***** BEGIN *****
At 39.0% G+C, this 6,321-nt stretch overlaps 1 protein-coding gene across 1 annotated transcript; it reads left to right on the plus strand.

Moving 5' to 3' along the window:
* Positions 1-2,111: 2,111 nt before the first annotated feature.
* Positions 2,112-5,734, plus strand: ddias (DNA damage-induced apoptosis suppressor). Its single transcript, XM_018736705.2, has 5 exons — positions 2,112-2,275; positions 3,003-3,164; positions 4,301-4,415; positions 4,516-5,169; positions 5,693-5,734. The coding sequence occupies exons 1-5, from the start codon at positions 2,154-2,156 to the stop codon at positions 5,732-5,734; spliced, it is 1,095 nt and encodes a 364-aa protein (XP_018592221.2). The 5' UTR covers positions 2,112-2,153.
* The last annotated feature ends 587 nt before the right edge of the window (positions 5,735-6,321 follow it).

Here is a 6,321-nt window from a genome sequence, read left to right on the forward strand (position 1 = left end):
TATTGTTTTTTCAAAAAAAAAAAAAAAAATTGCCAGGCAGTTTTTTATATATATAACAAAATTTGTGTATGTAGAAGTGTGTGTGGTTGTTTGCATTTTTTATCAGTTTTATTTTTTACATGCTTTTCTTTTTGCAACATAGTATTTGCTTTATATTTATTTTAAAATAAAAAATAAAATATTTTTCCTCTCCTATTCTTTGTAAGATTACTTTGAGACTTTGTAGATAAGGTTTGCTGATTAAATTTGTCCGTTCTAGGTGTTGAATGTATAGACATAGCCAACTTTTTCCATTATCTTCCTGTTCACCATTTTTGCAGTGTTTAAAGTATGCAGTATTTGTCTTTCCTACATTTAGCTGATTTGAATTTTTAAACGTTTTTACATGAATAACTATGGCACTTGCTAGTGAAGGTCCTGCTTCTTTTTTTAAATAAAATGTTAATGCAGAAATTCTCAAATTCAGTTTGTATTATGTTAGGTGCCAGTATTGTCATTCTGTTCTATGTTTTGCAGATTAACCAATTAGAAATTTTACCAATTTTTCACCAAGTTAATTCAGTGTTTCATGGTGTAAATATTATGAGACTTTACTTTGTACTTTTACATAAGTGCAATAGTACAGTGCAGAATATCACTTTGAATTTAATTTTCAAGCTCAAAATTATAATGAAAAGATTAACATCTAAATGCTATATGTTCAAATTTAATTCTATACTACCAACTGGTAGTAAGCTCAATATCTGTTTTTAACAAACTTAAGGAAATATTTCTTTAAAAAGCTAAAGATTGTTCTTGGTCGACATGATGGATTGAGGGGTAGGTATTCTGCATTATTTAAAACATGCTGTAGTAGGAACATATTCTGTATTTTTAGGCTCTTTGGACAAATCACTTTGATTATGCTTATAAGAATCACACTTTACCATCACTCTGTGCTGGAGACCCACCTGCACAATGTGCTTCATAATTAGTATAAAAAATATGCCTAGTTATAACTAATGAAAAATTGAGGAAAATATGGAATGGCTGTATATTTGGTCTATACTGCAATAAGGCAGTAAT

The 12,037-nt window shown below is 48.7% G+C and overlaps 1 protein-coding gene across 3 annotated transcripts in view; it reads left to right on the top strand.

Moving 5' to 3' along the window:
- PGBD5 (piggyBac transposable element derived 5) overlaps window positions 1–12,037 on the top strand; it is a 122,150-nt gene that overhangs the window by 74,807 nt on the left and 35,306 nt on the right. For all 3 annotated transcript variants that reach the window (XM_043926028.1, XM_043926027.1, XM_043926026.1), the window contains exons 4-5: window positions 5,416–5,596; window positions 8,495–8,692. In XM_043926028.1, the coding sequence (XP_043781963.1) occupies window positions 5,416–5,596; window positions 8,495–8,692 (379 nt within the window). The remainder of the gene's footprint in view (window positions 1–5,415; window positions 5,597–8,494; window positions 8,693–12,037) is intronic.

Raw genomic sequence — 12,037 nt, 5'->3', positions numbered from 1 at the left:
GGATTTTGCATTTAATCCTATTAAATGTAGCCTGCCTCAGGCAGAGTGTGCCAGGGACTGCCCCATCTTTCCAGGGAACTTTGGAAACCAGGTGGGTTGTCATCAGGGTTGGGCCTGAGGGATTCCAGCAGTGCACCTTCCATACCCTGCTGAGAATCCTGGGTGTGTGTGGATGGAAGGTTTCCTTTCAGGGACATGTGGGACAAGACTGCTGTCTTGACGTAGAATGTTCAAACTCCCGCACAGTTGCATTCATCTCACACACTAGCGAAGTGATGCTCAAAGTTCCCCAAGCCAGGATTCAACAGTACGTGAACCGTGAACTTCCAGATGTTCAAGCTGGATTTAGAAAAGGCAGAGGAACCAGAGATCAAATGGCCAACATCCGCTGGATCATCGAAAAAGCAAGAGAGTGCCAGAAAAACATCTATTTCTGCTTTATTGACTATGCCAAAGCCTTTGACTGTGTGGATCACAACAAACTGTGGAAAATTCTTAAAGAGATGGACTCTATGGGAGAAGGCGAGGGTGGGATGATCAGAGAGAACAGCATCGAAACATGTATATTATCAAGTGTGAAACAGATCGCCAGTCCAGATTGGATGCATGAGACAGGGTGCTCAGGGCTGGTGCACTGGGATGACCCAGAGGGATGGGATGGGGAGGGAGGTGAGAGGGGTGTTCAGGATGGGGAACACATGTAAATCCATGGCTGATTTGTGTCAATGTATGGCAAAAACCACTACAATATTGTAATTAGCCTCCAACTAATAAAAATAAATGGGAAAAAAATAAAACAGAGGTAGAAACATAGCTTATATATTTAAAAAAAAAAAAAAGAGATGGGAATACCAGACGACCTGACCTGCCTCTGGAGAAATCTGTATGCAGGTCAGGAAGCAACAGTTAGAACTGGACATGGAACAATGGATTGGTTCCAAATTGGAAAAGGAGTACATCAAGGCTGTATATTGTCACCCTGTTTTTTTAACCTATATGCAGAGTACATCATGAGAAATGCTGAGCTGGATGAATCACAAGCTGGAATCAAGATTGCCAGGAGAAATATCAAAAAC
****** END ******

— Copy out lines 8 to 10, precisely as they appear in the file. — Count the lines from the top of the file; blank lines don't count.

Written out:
The 12,037-nt window shown below is 48.7% G+C and overlaps 1 protein-coding gene across 3 annotated transcripts in view; it reads left to right on the top strand.

Moving 5' to 3' along the window:
- PGBD5 (piggyBac transposable element derived 5) overlaps window positions 1–12,037 on the top strand; it is a 122,150-nt gene that overhangs the window by 74,807 nt on the left and 35,306 nt on the right. For all 3 annotated transcript variants that reach the window (XM_043926028.1, XM_043926027.1, XM_043926026.1), the window contains exons 4-5: window positions 5,416–5,596; window positions 8,495–8,692. In XM_043926028.1, the coding sequence (XP_043781963.1) occupies window positions 5,416–5,596; window positions 8,495–8,692 (379 nt within the window). The remainder of the gene's footprint in view (window positions 1–5,415; window positions 5,597–8,494; window positions 8,693–12,037) is intronic.